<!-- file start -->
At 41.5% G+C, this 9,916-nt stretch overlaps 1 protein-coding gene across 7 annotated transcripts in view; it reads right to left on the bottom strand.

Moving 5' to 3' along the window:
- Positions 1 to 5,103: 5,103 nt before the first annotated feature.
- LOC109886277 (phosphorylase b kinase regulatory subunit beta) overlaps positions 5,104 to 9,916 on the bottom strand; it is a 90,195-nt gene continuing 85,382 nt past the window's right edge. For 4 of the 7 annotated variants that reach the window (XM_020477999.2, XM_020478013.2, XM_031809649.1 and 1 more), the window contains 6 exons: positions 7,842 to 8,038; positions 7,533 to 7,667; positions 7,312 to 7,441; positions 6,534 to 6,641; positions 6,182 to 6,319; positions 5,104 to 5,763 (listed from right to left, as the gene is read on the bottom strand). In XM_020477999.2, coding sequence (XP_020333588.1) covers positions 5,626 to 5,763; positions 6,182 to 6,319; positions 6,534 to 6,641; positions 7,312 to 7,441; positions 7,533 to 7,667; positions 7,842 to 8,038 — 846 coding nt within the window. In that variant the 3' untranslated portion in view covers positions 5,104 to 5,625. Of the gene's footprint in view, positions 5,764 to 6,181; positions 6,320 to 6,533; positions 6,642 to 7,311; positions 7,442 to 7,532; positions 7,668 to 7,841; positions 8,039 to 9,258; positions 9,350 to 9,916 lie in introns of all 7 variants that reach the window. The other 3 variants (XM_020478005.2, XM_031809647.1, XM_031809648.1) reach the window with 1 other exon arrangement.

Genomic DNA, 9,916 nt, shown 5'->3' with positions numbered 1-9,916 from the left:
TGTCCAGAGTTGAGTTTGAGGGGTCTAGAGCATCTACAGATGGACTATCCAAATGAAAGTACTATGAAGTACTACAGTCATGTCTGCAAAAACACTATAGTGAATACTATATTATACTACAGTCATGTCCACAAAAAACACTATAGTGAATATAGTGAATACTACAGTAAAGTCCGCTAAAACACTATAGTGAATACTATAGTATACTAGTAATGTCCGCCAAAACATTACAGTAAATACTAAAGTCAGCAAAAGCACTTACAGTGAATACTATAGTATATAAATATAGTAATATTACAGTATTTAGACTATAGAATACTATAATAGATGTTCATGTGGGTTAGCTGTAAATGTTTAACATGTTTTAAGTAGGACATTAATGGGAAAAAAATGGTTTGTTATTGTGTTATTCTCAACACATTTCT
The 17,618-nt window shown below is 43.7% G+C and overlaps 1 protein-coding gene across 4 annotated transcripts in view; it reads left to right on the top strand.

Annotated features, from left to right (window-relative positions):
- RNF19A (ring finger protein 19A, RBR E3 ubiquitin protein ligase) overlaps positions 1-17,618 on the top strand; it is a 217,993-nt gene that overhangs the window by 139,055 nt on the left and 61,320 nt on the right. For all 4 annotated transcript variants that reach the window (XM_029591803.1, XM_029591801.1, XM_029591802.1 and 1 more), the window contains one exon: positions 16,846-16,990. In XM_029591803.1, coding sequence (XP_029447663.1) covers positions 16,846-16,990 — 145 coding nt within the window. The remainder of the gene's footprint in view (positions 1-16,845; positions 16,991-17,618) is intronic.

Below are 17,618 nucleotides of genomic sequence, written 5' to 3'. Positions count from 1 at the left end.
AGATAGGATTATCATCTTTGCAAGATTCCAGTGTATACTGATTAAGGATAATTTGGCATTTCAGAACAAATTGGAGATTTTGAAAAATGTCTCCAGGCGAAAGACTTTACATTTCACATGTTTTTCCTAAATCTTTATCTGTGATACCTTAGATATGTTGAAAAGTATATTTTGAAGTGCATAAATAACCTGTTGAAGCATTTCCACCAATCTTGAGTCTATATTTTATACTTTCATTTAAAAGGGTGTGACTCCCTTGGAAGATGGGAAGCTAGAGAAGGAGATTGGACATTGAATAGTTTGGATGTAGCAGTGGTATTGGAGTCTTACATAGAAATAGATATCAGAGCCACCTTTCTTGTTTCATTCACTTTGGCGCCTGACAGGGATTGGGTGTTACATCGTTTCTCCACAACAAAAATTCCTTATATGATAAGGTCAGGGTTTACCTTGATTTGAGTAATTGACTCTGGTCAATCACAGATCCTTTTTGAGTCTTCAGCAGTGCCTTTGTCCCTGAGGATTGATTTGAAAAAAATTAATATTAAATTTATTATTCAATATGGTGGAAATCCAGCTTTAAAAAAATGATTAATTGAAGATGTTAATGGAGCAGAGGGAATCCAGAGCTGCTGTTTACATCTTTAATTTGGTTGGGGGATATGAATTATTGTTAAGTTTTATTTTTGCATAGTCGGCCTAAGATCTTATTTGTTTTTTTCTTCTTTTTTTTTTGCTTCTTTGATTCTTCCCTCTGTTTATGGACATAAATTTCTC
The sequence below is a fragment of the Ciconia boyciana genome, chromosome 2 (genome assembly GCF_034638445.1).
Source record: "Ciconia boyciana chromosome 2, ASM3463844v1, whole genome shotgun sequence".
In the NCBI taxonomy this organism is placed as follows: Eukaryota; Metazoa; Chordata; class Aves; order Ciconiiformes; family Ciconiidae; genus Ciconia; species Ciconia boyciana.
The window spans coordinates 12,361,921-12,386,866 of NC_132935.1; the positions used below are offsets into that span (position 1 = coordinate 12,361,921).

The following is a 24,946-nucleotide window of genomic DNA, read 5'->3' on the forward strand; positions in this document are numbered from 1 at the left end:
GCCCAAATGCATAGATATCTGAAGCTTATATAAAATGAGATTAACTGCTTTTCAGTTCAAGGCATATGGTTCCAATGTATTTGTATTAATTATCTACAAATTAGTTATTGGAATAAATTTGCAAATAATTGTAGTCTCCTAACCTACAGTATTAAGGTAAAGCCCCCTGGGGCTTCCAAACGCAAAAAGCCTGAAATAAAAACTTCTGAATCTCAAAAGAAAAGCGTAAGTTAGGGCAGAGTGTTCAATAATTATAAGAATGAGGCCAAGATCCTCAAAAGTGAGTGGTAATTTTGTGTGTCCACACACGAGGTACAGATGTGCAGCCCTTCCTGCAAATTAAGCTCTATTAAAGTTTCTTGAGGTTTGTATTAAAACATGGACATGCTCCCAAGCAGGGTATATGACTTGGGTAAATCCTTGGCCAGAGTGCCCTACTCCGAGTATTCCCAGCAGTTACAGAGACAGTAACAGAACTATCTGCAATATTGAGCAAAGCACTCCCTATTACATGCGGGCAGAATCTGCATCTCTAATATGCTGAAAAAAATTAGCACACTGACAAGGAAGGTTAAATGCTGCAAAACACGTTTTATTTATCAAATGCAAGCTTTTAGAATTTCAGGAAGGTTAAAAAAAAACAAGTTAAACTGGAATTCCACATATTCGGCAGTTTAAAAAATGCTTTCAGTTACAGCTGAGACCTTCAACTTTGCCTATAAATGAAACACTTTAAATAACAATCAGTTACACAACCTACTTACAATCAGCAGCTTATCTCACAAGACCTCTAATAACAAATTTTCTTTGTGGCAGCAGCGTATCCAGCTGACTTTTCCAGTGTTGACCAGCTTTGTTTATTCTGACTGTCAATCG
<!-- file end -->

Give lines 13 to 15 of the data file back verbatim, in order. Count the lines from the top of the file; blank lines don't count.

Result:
Source record: "Ciconia boyciana chromosome 2, ASM3463844v1, whole genome shotgun sequence".
In the NCBI taxonomy this organism is placed as follows: Eukaryota; Metazoa; Chordata; class Aves; order Ciconiiformes; family Ciconiidae; genus Ciconia; species Ciconia boyciana.
The window spans coordinates 12,361,921-12,386,866 of NC_132935.1; the positions used below are offsets into that span (position 1 = coordinate 12,361,921).